FFP vs SFP

guns_and_labs

Well-Known Member
Joined
Jan 6, 2005
Messages
254
Location
Alaska
It's getting warm in here, isn't it?

Back to topic.

I prefer the FFP in higher powered scopes (>10), because the mirage at 20x or 24x can be too distracting, so I'd rather leave it at a lower power and still have the mildots calibrated. At the lower powers and shorter ranges, I don't really need the calibration and/or the mirage isn't an issue, so I don't see much advantage FFP vs SFP.

I've never had a problem with the reticle covering the target at longer range, but I understand there are different reticles that might.

So, some advantage, but not much.

That said, most of my hunting rifles have SFP, and those rifles are used in spot and stalk. SFP, because I just don't see many FFP/mildot arrangements that I can afford. I'd LOVE to have all S&Bs with Holland's ART... but that ain't gonna happen.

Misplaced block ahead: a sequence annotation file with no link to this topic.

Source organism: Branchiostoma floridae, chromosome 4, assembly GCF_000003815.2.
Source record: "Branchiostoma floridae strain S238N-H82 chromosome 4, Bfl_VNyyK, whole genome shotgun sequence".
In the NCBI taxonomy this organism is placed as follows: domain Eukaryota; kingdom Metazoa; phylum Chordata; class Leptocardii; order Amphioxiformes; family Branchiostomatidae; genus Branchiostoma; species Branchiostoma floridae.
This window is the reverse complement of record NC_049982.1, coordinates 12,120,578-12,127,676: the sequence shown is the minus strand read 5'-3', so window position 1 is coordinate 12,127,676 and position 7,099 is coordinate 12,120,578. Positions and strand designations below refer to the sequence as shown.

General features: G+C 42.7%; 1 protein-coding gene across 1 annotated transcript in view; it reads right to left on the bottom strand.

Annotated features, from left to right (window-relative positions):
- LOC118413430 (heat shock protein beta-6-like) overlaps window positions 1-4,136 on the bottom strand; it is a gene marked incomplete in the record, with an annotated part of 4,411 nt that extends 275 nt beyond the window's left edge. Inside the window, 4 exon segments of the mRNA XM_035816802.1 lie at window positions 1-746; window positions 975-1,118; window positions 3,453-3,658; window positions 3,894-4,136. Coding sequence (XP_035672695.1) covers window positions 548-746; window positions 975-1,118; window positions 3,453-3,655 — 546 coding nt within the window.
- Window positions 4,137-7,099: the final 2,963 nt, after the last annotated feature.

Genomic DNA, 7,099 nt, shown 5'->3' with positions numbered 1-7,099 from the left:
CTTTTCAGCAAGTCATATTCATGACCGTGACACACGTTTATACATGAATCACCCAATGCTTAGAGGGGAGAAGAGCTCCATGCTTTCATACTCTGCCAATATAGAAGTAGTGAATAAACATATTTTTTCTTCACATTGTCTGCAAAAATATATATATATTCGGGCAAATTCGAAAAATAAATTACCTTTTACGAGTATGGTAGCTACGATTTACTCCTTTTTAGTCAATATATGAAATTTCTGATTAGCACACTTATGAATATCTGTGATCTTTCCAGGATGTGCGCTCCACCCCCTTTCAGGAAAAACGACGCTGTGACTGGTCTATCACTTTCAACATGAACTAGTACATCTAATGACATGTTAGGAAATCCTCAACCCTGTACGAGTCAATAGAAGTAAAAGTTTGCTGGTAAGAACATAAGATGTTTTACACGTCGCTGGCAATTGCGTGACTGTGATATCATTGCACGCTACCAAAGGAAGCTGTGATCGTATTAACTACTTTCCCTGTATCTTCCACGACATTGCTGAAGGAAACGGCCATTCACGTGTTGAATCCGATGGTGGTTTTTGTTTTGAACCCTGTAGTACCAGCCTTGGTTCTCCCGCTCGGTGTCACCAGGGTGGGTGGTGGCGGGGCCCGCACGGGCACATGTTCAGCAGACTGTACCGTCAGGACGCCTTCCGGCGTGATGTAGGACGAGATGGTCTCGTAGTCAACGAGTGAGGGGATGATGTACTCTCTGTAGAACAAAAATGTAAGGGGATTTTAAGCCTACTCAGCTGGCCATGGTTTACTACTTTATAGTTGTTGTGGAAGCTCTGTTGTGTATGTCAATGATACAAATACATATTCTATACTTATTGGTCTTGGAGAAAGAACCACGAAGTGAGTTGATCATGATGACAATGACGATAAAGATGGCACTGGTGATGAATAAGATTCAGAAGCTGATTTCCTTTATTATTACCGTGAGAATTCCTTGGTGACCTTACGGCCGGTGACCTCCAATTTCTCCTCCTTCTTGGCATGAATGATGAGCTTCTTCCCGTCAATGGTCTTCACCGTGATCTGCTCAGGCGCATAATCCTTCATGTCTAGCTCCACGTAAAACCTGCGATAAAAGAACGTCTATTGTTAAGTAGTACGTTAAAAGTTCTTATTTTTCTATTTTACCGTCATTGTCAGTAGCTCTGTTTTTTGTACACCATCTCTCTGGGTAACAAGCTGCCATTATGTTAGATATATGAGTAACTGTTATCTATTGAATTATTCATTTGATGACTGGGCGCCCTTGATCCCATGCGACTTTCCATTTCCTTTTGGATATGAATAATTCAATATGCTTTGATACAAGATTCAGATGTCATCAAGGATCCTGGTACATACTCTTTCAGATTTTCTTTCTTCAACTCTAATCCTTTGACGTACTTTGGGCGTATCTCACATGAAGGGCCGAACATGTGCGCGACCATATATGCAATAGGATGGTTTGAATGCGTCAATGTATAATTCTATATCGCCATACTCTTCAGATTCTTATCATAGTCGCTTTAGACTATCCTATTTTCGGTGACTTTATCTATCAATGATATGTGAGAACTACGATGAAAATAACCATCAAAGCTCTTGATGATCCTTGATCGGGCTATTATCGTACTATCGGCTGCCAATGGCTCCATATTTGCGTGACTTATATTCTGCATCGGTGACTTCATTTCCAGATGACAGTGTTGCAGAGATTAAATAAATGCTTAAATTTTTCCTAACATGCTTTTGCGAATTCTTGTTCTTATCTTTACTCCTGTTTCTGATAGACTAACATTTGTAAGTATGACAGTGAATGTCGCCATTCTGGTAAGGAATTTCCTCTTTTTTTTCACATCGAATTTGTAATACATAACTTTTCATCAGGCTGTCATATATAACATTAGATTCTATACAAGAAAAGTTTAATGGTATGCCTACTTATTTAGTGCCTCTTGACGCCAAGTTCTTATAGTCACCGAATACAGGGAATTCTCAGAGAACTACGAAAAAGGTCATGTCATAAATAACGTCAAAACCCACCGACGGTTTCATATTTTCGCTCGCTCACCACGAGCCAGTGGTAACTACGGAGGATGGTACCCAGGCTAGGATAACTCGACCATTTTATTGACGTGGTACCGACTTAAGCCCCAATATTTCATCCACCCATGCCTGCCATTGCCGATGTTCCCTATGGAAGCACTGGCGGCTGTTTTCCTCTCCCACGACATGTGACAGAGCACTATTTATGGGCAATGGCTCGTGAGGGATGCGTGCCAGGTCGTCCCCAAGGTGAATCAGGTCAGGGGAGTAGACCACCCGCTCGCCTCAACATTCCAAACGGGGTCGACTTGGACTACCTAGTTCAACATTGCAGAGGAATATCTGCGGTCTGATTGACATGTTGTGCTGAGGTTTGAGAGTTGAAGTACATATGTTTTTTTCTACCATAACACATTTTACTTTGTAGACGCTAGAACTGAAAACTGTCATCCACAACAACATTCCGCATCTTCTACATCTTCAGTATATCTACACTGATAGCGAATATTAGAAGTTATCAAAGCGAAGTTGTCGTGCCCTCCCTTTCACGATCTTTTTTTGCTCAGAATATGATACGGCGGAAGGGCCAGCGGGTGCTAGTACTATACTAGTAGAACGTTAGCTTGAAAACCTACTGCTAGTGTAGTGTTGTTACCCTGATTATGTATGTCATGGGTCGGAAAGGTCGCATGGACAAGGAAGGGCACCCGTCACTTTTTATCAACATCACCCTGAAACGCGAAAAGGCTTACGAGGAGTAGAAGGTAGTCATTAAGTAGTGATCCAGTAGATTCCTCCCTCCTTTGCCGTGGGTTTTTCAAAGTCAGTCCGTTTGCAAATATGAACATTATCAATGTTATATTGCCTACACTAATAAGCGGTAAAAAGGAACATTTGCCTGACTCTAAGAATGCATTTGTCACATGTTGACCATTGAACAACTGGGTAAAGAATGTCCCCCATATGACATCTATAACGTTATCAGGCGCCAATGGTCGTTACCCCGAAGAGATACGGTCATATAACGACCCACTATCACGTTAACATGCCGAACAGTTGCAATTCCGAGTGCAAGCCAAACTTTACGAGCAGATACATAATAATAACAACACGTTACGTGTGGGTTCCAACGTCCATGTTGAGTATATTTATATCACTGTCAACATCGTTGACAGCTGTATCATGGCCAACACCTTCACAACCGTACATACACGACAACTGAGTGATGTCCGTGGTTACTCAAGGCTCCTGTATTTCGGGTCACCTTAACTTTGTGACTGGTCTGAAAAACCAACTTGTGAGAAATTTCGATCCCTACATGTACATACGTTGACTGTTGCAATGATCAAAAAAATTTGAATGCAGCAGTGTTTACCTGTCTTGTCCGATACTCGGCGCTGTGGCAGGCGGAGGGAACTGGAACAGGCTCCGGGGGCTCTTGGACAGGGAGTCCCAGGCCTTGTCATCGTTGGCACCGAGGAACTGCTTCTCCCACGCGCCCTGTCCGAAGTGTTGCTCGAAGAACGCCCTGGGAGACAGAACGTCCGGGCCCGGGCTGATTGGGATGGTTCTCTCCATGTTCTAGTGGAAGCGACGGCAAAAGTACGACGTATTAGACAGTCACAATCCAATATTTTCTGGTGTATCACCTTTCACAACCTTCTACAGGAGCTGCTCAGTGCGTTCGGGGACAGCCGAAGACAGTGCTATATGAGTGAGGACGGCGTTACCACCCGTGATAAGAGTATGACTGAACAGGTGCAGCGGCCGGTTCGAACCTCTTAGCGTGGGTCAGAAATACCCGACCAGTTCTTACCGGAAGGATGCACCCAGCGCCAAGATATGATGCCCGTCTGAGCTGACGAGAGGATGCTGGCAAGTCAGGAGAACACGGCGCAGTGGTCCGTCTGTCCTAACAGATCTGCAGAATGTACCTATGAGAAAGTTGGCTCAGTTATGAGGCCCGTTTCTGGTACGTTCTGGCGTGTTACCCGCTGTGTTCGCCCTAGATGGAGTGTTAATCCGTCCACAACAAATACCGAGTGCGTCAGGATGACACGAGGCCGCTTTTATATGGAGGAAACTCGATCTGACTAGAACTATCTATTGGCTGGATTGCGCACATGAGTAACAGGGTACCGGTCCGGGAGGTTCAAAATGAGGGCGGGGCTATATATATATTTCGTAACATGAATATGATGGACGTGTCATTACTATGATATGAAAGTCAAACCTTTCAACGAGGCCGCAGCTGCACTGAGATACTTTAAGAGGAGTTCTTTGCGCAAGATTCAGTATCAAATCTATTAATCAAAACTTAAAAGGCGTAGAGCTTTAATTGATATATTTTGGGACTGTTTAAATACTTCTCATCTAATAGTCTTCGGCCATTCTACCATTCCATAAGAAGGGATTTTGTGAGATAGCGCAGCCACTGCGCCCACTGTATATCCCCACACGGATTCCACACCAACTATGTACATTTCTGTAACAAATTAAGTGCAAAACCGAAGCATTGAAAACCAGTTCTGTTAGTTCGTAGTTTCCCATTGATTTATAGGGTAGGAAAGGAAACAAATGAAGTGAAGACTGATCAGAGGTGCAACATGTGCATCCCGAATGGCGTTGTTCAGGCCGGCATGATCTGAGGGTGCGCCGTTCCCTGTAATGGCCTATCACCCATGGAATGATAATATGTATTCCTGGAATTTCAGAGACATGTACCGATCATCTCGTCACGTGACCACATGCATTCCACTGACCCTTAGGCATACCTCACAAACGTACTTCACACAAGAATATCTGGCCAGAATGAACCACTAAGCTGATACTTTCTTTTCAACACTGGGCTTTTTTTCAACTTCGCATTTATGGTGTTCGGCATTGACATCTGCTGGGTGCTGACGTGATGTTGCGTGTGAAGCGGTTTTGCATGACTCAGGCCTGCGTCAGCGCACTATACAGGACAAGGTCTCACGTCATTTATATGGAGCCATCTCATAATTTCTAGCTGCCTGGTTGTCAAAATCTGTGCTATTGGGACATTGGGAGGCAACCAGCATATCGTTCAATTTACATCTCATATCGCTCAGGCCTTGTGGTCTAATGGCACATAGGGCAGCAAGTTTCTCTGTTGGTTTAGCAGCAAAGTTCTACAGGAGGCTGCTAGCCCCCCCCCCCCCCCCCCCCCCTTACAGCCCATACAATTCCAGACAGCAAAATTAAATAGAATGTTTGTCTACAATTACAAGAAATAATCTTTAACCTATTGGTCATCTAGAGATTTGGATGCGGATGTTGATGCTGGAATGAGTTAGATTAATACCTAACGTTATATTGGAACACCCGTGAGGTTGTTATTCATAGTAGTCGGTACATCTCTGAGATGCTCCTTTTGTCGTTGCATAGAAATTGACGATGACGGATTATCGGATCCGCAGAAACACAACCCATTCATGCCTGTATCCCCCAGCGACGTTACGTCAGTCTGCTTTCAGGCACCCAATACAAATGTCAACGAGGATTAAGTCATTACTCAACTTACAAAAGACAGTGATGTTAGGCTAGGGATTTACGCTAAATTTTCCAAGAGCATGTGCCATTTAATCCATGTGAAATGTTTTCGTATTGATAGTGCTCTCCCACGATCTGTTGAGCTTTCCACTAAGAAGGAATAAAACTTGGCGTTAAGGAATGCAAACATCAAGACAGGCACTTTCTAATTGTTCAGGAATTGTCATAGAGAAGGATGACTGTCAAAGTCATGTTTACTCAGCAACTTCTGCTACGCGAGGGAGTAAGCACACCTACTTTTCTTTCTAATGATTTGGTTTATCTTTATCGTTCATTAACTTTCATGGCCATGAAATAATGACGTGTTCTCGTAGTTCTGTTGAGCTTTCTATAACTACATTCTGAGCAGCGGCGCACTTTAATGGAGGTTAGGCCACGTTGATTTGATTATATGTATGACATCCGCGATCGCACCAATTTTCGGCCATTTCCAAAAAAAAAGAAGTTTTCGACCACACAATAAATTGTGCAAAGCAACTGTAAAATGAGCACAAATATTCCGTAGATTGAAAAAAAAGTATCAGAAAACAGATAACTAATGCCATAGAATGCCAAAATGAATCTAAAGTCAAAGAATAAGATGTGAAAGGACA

dennis

Well-Known Member
Joined
Dec 9, 2007
Messages
114
i find it amusing so many people say they cant afford the real high quality glass or custom built guns but yet they cant pass on another cheaper gun or optic they think is priced right even if they dont need it? ffp sfp get what you like but make it a good one.
 

glocksig

Well-Known Member
Joined
Jun 29, 2008
Messages
48
For what it's worth I used a Horus Vision Predator (FFP varmint reticle) 8.5 x 26 on a Savage Model 12 in .204 to make one shot kills on prarie dogs at 466, 487 and 580 yards on my first trip ever. No big deal for you guys but previously I had never shot a rifle at anything over 100 yards (wingshooter by trade). I used handloads and drop charts from Precision shooter's workbench. All were shot at 26x with no issues in target cover up. As an inexperienced rifle shooter, all I know is range, look at the drop chart, hold up and over on the reticle and boom. I can then track to other dogs in the town with no adjustments. Worked for me..
 
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